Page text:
A few years ago it would have been unheard of: biologically aged wines or flor wines (explanation below) were the exclusive realm of a handful of renowned regions such as Jura and Jerez. In Argentina, they were little more than a fairy tale. Today, however, a group of oenologists is exploring an ancient tradition to produce a new wave of wines made with flor.
The tradition has in fact existed in Argentina for some time brought by European immigrants and maintained in commercial brands such as Crotta, El Abuelo, López and Hangmann, but this is the first time it’s really been explored in the fine wine segment.
Biologically aged wines in Argentina
Biologically aged wines or flor wines are generally whites made using an ancestral method in which a layer of yeast and fungus called flor is cultivated on the surface of the wine.
The result is a dry wine, with a distinctive, unmistakeable style and pungent, complex flavours. This is the character one finds in the manzanillas of Jeréz and, now, in a few local offerings.
Recently, craft examples have been appearing on the scene as oenologists, some quite famous, explore the exotic possibilities offered by biological ageing. Over the past few years they have been looking to use it to enhance the complexity of their whites, as is the case with El Enemigo Chardonnay, made by the oenologist Alejandro Vigil, or, to a lesser degree, to produce 100% flor-aged wines.
One of the first to test the waters of biologically aged wines was David Bonomi, the current Head of Oenology at Bodegas Norton, back in 2014, when he began his personal Per Se project in partnership with the agronomist Edgardo Del Pópolo (Director of Agronomics at Susana Balbo).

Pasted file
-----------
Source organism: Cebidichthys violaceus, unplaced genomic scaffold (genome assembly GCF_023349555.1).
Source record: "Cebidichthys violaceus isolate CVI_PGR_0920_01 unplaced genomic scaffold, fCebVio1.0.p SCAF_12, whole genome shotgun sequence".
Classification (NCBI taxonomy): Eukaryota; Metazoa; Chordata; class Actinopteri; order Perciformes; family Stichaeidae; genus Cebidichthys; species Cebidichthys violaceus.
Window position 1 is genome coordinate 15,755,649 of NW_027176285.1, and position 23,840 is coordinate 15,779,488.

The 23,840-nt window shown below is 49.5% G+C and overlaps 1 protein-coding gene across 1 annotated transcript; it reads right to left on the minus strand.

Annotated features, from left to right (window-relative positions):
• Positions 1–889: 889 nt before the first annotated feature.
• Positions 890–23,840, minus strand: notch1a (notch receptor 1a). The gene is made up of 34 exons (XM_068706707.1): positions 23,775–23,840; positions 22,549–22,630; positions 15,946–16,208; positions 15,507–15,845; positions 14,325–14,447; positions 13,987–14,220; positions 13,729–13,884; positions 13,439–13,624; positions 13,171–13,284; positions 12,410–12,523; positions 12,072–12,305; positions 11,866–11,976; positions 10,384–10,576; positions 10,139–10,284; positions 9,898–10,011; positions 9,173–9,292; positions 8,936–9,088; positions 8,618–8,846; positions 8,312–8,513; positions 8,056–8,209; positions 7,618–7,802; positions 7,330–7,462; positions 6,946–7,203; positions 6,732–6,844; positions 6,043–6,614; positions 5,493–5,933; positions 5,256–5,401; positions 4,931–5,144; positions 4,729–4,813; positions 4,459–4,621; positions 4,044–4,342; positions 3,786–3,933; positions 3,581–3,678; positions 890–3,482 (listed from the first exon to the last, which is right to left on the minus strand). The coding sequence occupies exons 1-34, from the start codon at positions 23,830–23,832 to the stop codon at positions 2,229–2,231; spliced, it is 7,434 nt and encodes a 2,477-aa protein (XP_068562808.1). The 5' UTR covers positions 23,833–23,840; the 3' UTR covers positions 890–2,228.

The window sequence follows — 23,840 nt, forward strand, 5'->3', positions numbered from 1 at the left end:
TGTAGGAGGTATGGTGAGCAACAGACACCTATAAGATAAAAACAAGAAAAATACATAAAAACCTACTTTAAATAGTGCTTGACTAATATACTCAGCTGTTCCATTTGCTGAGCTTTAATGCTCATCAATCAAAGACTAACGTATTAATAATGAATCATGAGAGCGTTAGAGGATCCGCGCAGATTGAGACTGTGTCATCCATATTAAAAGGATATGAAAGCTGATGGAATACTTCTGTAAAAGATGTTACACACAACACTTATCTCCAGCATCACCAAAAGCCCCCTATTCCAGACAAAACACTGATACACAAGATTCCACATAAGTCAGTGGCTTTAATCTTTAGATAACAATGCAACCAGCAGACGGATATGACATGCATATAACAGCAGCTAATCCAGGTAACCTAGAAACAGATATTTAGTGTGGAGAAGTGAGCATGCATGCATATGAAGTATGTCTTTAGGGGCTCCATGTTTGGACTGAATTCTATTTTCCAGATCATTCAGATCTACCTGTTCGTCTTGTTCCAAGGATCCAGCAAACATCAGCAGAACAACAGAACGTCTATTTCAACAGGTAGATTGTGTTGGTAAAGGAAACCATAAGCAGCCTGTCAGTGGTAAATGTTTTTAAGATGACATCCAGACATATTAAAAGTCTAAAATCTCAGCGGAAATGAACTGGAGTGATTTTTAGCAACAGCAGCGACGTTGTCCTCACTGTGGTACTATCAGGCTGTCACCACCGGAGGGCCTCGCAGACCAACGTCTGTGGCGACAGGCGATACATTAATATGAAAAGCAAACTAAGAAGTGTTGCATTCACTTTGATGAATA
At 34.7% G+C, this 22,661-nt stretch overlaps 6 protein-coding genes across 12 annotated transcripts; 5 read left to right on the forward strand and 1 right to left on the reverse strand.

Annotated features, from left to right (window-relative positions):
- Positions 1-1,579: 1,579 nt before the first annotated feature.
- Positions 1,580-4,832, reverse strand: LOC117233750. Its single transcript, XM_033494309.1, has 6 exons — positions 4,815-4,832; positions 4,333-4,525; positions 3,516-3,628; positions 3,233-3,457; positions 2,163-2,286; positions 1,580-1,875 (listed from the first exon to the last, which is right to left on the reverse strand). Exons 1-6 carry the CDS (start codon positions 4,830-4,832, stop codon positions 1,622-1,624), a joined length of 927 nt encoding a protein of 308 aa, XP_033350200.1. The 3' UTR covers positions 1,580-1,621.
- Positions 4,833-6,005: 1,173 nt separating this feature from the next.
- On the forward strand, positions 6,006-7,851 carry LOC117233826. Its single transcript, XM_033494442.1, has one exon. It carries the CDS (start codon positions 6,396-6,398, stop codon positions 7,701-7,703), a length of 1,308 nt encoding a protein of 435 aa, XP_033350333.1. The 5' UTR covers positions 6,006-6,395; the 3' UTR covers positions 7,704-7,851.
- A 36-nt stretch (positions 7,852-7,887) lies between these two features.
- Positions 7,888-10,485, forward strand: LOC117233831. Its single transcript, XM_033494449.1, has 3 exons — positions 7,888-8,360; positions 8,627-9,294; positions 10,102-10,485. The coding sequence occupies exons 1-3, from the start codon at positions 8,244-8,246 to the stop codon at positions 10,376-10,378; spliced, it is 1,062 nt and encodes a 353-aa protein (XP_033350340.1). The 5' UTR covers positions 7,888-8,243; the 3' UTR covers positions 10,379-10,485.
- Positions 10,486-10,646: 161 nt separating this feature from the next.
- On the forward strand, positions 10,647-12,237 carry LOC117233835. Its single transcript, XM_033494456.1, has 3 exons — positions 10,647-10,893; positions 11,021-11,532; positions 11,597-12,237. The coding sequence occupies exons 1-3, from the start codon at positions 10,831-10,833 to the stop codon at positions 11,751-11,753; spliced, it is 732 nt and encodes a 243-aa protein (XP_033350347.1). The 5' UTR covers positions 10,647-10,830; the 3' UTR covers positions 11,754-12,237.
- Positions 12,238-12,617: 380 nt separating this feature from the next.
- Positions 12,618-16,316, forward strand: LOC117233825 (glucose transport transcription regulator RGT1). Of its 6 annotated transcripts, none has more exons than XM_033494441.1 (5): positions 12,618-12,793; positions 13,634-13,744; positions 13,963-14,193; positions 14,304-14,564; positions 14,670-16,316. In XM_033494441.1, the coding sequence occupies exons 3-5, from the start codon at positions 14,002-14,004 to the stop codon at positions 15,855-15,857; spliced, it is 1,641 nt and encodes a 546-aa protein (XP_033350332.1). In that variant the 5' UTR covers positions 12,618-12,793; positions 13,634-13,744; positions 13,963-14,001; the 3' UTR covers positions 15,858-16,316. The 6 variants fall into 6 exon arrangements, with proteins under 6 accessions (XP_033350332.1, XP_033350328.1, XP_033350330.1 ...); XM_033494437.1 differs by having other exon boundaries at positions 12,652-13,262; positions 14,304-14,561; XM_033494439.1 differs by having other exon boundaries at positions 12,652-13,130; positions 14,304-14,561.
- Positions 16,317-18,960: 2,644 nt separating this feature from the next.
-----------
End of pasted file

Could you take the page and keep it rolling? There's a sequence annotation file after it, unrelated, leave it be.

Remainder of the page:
A small but very high-end winery – they recently received a score of 100 pts in Wine Advocate for their Per Se La Craie 2018 – that year they produced Volare de Flor, one of the best exponents on the market, chosen by Josep Roca for the cellar of his famous restaurant El Celler de Can Roca.
However, a single wine does not a movement make. Flor continued to seduce winemakers, sometimes in unintentional, spontaneous ways; for instance, flor has occasionally appeared in barrels accidentally and when allowed to prosper it turns out to deliver surprisingly good results thanks to the exceptional health of grapes from the Cuyo region.
This was true for Juan Pablo Michelini (Bodega Alter Uco), Eduardo Soler (La Cayetana and Ver Sacrum), Matt Berrondo (Finca Anguita), Gabriel Campana (Terra Camiare) and Pablo Marino (Berracos and Solo Contigo), who discovered and then decided to keep and cultivate flor in their barrels.
With Michelini, for example, the flor appeared spontaneously in his Altar Uco blend because he hadn’t quite filled up the barrels. He explains that it can be difficult to get flor to develop:
‘You need all the planets to be in alignment: a very healthy year, impeccable methods and gentle, continuous fermentation before aging in very damp conditions, and to keep the lid closed as much as possible so the flor won’t get contaminated.’
Once the flor had appeared in the barrels, he appreciated the aromatic complexity and elegance it brought, an effect one generally isn’t able to achieve without extensive bottle ageing. So much so that he subsequently made another flor wine with José Luis Miano using Pedro Giménez grapes which they bottled under the name Amansado.